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Mail Tribune 100, May 24, 1920

The following news items were drawn from the archives of the Mail Tribune 100 years ago.

May 24, 1920

SUGAR PROBE IN MEDFORD TUESDAY

The federal trade commission will begin hearings in Medford tomorrow on the charges of profiteering against the Utah-Idaho Beet Sugar company. The hearings will be held in the federal building. Alexander Nibley is here as a witness for the company at the hearing and George E. Sanders, of Salt Lake City, formerly of Medford, is one of the government’s witnesses.

PROTECTION OF FORESTS TO BE FORUM SUBJECT

This being Forest Protection week, the Chamber of Commerce will take up the subject of protection of our forests against fire. The timber of this locality is of vital interest to the welfare and future prosperity of Medford and therefore it should be considered every man’s duty to help to protect it. It is not realized by man as to the value of forests which are tributary to our city and therefore Captain H. J. Eberly of the Forestry Service has been selected to tell us about our forests and to lead the discussion of this subject by the member of forum of the Chamber of Commerce next Wednesday noon, Holland Hotel cafe.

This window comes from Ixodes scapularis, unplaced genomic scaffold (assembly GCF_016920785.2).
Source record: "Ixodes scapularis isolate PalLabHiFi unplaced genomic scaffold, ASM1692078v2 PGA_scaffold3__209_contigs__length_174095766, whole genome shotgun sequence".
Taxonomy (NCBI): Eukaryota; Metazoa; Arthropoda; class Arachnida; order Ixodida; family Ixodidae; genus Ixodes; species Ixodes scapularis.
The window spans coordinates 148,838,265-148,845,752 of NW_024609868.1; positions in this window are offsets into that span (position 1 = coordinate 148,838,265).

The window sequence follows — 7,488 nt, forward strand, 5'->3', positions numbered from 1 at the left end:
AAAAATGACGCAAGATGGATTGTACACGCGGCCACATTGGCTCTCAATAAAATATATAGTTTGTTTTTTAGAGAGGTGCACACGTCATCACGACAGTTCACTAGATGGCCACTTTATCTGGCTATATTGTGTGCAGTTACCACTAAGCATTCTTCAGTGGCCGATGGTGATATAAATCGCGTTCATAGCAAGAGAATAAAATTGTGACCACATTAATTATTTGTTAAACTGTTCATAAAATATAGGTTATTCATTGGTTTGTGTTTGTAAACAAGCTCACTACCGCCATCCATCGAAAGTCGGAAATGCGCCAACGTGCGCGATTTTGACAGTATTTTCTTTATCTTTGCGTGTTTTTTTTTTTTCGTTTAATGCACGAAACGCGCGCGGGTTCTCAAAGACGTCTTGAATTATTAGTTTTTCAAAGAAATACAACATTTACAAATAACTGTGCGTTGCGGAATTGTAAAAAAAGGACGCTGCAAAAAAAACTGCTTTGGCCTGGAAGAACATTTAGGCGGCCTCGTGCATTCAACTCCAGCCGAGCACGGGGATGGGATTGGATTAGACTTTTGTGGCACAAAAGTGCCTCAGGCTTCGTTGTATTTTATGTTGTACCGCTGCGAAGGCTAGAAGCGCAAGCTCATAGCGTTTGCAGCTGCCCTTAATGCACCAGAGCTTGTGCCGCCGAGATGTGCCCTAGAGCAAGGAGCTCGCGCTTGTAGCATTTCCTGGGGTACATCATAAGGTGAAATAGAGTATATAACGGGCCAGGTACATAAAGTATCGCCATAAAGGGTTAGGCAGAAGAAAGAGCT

W. E. Crews, one of the vice-chairmen of the forum will preside and every member of the Chamber of Commerce interested in the lumber industry is expected to be present. A number of guests will be present next Wednesday and a most interesting meeting is looked forward to.

LOCAL BRIEFS

The public is invited to attend the opening of the public library at Central Point, Tuesday from 2 to 5 and from 7 to 9. Ice cream will be served and proceeds used to furnish the library room.

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A recent ruling of the treasury department provides that the tax on patent and proprietary medicines, etc., shall be paid on the selling price of each article, and not on the total price of any collection of purchased articles. If a person buys a bottle of perfumery, a tube of tooth paste and a box of cough drops, he pays a certain proportionate tax on each article, not on the aggregate amount of the purchase.

News from 100 years ago